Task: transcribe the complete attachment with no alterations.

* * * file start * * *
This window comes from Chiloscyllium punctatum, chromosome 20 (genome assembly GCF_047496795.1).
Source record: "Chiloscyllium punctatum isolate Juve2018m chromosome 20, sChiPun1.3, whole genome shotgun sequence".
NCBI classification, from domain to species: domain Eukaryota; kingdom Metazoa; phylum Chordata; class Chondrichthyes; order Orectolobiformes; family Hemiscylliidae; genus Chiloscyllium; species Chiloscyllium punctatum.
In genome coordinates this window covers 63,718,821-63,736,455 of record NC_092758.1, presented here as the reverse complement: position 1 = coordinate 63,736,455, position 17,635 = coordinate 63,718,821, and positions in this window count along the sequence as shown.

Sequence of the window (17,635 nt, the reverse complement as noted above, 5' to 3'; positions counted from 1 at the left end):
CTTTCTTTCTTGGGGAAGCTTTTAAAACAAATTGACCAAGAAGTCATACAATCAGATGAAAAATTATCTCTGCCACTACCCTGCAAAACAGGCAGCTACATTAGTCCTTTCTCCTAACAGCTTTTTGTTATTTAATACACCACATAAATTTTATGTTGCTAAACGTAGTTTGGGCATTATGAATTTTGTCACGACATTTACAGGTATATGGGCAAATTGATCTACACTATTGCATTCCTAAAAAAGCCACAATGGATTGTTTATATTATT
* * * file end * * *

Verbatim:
This window comes from Chiloscyllium punctatum, chromosome 20 (genome assembly GCF_047496795.1).
Source record: "Chiloscyllium punctatum isolate Juve2018m chromosome 20, sChiPun1.3, whole genome shotgun sequence".
NCBI classification, from domain to species: domain Eukaryota; kingdom Metazoa; phylum Chordata; class Chondrichthyes; order Orectolobiformes; family Hemiscylliidae; genus Chiloscyllium; species Chiloscyllium punctatum.
In genome coordinates this window covers 63,718,821-63,736,455 of record NC_092758.1, presented here as the reverse complement: position 1 = coordinate 63,736,455, position 17,635 = coordinate 63,718,821, and positions in this window count along the sequence as shown.

Sequence of the window (17,635 nt, the reverse complement as noted above, 5' to 3'; positions counted from 1 at the left end):
CTTTCTTTCTTGGGGAAGCTTTTAAAACAAATTGACCAAGAAGTCATACAATCAGATGAAAAATTATCTCTGCCACTACCCTGCAAAACAGGCAGCTACATTAGTCCTTTCTCCTAACAGCTTTTTGTTATTTAATACACCACATAAATTTTATGTTGCTAAACGTAGTTTGGGCATTATGAATTTTGTCACGACATTTACAGGTATATGGGCAAATTGATCTACACTATTGCATTCCTAAAAAAGCCACAATGGATTGTTTATATTATT